Atrial fibrillation after coronary artery bypass graft surgery is unrelated to cardiac abnormalities detected by transesophageal echocardiography

Nikolaos J. Skubas, Benico Barzilai, Charles W. Hogue

Research output: Contribution to journalArticlepeer-review

Abstract

Atrial fibrillation is a common complication of coronary artery bypass graft (CABG) surgery that is associated with adverse patient outcomes. We evaluated whether preexisting abnormalities of cardiac structure or function detected with transesophageal echocardiography (TEE) are prevalent in patients later developing atrial fibrillation after CABG surgery. TEE imaging was performed after induction of general anesthesia, but before primary CABG surgery, in 62 consecutive patients without cardiac valvular disease or preexisting atrial fibrillation. Measurements included left atrial diameter, left ventricular wall thickness, left ventricular end-systolic and end-diastolic dimensions and fractional area change. Pulsed-wave Doppler measurements of pulmonary venous and trans-mitral blood flow velocity were obtained. Continuous monitoring with telemetry electrocardiography for the development of atrial fibrillation was performed. Eighteen patients (29%) developed postoperative atrial fibrillation. There were no significant differences in left atrial or left ventricular TEE variables or pulsed-wave Doppler pulmonary venous flow measurements between patients with and without postoperative atrial fibrillation. After adjusting for age and duration of aortic cross-clamping, there were no differences in the transmitral Doppler diastolic filling variables between these same groups. These data suggest that atrial fibrillation commonly occurs after CABG surgery in the absence of atrial enlargement or Doppler-derived cardiac functional abnormalities. The data imply that the use of TEE immediately before surgery would be an insensitive means for routine identification of patients susceptible to this arrhythmia.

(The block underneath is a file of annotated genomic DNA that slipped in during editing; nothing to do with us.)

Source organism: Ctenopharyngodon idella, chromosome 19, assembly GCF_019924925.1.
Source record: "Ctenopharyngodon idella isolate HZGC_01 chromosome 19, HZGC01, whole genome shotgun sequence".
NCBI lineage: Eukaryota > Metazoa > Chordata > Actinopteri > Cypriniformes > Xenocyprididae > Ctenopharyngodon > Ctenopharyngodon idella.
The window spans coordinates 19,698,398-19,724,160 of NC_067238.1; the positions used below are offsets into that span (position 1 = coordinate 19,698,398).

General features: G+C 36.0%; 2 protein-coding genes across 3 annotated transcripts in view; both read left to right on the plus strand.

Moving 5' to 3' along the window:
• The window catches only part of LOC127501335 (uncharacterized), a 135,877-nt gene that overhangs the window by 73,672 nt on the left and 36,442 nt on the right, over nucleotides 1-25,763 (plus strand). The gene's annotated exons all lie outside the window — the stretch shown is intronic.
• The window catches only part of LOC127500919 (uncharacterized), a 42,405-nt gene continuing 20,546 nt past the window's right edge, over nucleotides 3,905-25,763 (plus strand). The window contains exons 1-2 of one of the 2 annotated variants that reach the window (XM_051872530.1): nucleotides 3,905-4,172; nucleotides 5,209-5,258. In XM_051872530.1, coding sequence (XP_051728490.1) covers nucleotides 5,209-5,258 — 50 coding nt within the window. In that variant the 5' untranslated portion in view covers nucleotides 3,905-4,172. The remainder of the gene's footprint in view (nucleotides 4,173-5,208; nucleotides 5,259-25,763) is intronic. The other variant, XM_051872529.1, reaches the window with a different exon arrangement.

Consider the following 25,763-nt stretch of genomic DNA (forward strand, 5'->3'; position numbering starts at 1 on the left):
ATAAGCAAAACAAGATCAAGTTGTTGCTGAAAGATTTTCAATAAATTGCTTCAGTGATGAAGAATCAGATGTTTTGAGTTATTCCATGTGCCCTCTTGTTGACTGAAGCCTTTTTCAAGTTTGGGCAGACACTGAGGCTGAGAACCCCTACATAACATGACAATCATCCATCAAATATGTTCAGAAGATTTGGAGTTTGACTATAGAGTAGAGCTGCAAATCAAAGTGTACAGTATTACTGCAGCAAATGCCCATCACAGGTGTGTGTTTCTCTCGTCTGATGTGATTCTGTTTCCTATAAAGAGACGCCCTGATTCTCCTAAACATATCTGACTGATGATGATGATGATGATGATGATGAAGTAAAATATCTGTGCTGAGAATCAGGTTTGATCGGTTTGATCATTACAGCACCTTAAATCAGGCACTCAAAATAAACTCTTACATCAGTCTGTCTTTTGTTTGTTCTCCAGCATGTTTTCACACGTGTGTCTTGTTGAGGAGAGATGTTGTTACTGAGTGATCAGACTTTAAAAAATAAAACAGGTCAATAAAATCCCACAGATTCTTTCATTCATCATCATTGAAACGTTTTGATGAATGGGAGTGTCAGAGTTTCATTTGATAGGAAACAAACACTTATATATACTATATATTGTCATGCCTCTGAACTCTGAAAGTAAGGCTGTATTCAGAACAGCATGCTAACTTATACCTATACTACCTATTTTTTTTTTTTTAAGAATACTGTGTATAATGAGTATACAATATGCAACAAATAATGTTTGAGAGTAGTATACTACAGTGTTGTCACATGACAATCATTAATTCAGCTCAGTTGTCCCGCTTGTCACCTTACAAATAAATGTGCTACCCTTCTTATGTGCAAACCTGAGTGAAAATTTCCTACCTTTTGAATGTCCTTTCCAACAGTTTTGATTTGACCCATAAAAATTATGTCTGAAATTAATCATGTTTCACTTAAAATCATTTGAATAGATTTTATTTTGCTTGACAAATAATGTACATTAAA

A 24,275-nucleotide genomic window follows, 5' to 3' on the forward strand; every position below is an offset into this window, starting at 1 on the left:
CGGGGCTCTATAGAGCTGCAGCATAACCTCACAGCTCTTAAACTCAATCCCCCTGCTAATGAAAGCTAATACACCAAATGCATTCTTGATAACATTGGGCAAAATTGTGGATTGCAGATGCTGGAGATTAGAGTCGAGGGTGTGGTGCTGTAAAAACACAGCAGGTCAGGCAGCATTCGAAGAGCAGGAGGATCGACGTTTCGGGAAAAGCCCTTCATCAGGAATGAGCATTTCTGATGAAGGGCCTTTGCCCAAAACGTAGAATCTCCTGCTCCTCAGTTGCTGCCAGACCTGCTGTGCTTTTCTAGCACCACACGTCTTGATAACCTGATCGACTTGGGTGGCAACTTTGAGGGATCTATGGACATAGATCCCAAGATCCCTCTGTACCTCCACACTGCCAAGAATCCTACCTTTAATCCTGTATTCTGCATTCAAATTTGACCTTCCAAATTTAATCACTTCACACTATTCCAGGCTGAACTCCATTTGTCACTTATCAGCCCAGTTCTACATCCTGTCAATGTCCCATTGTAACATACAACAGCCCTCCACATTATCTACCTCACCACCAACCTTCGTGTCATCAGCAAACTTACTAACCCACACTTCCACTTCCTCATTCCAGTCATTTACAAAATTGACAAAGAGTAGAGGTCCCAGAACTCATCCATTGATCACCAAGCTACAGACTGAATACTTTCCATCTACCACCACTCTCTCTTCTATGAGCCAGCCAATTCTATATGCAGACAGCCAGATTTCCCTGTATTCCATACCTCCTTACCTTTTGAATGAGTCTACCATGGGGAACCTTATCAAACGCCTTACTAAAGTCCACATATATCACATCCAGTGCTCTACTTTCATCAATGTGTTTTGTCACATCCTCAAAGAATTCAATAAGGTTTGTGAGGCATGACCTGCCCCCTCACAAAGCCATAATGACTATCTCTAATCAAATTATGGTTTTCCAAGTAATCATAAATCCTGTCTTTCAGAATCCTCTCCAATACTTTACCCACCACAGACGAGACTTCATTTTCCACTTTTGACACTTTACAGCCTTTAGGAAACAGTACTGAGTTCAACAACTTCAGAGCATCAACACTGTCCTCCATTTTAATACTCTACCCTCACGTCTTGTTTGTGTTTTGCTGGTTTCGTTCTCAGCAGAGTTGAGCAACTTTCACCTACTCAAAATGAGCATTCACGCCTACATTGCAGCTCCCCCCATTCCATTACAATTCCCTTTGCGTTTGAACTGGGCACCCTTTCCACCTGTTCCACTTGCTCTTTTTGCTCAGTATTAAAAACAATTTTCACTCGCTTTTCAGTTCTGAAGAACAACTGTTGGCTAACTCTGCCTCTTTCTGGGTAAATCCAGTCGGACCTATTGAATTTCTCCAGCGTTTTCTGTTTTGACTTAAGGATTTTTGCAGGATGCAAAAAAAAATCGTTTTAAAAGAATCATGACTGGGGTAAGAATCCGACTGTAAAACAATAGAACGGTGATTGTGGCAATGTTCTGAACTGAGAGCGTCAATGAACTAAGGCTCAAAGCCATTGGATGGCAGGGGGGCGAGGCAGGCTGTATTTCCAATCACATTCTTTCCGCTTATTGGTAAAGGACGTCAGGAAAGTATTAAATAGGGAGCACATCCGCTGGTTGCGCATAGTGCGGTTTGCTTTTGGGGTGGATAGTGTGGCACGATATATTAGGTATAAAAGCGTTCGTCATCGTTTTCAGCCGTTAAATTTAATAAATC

Original languageEnglish (US)
Pages (from-to)14-19
Number of pages6
JournalAnesthesia and analgesia
Volume93
Issue number1
DOIs
StatePublished - Jan 1 2001

ASJC Scopus subject areas

  • Anesthesiology and Pain Medicine

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